This study estimated time costs as well as transport and medical costs of accessing and utilising MCH services at PHC facilities, and examined the distribution of these costs across patient subgroups. This study adds to a limited evidence base examining transport and time costs and examining their equity in a LMIC setting. An advantage of the study is the use of patient exit-interviews to minimise recall bias. We found that overall, the time cost associated with seeking outpatient care was 90 minutes on average, driven primarily by travel and waiting time. The burden of travel and waiting time were significantly greater for the poorest groups, while consultation time was similar across wealth groups; waiting time was also significantly higher among rural compared to urban respondents. In terms of direct costs, transport costs were almost double compared to medical costs, with a large majority not facing medical costs associated with care seeking. The burden of transport and medical expenditures were significantly higher among the least poor and among urban respondents. Patients spent more time travelling to public facilities and dispensaries than other provider types, but waiting and consultation time did not vary significantly by facility types. Patients were less likely to pay for care in public facilities, and ANC clients faced the longest waiting and consultation times.

Our estimate of travel time, half an hour on average, is similar to a previous study in Tanzania [28], but lower than a study in Malawi which estimated a median 1 hour travel time to a health centre [18]. However, our estimate of 1.9 USD for transport cost among those who paid something (0.4 USD for all clients) is lower than the 2.5 USD previously reported in Tanzania [32]. Our finding that the poorest and rural patients faced significant time burden accessing care and paid less on transport cost is largely explained by the means of transport, since the poorest and rural patients often travel on foot. In many settings including Tanzania, lower-level public facilities such dispensaries are much preferred by poorest and rural patients as their closest facilities and they offer ‘free’ PHC services [16, 20, 30].

Patients in our sample spent on average 47 minutes waiting for MCH services, 56 minutes for ANC only, which is less than previously reported (1 hour and half) for ANC in Tanzania [34]. Our analysis revealed that the poorest and rural patients waited longer than their counterparts which is consistent with the pattern observed across hospitals in high income countries [56,57,58]. Ours is the first study to reveal this evidence from a LMIC. However, the waiting time in high income countries is measured as number of days passed from the date a patient was added in the waiting list and the date of actual admission for treatment. In our setting, the longer waiting time to enter into the consultation room especially among the poorest and rural patients indicates the inadequate supply of health care –including shortage or maldistribution of health facilities and human resources for health [20]. Tanzania like other developing countries has significant shortage of health staff with relatively more staff (e.g., specialists) in urban settings [38, 59]. The least poor patients also waited for shorter time possibly because majority of them are able to pay informal payment or ‘under the table’ to health workers in order to jump the queue [60].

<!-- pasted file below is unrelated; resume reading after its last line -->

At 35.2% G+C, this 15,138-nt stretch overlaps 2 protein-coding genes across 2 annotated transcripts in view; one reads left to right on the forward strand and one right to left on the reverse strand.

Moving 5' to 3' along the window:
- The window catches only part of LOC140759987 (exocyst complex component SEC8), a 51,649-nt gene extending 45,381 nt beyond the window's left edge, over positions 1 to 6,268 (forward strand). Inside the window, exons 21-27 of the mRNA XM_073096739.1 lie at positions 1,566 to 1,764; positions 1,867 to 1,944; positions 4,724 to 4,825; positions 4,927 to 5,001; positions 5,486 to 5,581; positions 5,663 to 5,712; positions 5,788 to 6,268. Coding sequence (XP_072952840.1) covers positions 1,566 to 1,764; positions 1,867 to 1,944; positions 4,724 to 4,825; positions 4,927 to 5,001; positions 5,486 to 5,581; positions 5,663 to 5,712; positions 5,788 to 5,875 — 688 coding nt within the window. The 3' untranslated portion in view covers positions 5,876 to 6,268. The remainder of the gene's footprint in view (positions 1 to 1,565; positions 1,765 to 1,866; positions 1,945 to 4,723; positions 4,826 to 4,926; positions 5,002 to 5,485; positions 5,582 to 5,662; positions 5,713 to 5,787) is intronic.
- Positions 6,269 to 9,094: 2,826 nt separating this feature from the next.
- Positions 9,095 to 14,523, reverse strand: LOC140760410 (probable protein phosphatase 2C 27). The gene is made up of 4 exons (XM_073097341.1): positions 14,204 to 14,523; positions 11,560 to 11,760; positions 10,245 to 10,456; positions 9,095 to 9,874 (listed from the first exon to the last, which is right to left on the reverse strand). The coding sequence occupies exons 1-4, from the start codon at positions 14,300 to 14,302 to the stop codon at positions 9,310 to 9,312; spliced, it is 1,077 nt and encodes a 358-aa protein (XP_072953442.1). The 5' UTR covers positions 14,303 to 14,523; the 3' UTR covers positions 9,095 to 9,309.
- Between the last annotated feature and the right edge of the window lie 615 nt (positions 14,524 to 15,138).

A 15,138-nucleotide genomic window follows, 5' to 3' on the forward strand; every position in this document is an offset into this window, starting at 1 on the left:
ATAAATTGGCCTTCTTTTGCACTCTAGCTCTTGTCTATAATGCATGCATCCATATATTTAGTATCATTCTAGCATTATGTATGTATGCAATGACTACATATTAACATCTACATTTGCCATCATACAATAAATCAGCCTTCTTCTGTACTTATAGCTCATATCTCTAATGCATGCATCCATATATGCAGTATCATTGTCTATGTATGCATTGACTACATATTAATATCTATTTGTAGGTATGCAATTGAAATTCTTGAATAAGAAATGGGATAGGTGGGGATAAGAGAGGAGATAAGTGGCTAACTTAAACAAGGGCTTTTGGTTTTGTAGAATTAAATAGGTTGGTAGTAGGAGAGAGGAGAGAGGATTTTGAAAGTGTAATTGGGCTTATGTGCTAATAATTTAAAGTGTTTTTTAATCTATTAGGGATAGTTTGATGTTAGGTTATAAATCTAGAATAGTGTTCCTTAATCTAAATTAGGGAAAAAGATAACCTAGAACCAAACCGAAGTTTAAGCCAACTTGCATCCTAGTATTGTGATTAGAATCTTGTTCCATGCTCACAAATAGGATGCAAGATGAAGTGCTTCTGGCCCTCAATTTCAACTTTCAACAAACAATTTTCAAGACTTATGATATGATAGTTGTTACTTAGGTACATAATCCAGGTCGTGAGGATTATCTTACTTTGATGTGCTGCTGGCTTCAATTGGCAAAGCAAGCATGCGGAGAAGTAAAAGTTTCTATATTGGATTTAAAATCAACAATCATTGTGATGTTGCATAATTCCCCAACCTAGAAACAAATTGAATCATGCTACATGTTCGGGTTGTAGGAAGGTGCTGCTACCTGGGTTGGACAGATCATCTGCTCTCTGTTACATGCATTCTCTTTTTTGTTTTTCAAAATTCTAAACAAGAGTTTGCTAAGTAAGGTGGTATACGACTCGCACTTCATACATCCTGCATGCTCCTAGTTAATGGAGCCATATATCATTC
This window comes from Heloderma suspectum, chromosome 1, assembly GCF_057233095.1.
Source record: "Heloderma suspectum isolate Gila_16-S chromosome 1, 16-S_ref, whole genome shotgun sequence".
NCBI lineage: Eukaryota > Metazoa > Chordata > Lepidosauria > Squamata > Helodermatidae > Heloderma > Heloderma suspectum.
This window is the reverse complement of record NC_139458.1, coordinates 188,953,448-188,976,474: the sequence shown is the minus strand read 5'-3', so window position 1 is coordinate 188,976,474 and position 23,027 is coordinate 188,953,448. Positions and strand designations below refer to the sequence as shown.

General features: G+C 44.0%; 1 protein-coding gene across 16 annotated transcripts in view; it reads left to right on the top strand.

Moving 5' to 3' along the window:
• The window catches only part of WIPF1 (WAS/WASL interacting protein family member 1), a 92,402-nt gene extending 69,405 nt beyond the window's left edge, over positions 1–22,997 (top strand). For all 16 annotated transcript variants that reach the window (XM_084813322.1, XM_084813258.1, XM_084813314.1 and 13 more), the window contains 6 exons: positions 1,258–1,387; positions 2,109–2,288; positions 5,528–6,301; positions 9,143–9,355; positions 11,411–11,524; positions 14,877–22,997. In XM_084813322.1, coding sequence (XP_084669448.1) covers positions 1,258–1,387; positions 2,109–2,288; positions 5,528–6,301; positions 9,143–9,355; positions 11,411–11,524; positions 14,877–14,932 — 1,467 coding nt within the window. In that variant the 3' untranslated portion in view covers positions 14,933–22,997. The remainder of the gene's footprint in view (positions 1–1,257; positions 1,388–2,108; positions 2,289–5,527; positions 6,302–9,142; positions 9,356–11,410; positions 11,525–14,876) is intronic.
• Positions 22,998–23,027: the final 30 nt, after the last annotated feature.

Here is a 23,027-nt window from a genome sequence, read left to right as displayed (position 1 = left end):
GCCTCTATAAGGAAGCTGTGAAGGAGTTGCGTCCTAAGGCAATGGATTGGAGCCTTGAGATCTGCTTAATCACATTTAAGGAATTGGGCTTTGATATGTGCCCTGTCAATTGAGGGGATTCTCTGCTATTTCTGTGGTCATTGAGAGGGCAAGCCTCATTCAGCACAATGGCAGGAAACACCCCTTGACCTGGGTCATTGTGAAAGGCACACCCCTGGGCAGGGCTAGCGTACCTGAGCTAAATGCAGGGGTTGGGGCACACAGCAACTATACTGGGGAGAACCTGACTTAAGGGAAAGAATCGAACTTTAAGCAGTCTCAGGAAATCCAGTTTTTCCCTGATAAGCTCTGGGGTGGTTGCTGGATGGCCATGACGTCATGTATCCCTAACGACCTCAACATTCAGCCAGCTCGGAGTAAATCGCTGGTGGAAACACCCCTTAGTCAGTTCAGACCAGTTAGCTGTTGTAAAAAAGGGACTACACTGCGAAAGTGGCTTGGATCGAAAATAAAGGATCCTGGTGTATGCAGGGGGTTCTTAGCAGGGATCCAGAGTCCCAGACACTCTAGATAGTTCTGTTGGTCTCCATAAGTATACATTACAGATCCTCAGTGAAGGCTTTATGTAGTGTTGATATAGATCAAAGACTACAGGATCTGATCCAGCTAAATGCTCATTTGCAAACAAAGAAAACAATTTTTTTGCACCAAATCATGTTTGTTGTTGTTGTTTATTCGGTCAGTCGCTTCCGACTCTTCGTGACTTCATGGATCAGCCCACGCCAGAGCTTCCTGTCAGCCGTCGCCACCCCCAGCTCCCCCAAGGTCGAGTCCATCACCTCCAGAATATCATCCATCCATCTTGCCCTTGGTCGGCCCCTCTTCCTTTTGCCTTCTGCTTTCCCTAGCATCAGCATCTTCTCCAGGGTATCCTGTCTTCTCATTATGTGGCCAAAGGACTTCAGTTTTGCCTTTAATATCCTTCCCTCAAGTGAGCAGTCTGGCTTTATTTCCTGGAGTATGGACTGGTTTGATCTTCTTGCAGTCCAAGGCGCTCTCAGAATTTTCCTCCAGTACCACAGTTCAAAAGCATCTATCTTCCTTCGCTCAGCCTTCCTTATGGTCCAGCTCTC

Our study estimated about 16.3 minutes consultation time for ANC, which is slightly higher than 15 minutes reported previously in southern Tanzania [35], higher than 10 minutes reported previously in Dar es Salaam [61], but less than 20 and 48 minutes reported earlier in rural Ngorongoro district [62] and in Kisarawe district for a mobile clinic [34], respectively. However, with the exception of consultation time reported in Kisarawe Tanzania [34], the other estimates fall below the recommended time between 30 and 40 minutes for ANC particularly first visit [63]. The consultation time in our study was generally similar across subgroups of patients. Our 13 minutes of consultation time for MCH services is relatively longer compared to approximately 5 minutes for outpatient consultation reported in Mozambique [64] and Nigeria [65]. Since medical doctors and clinicians use longer consultation time than nurses and midwives [61], there is a need for qualified staff to offer comprehensive consultation to clients.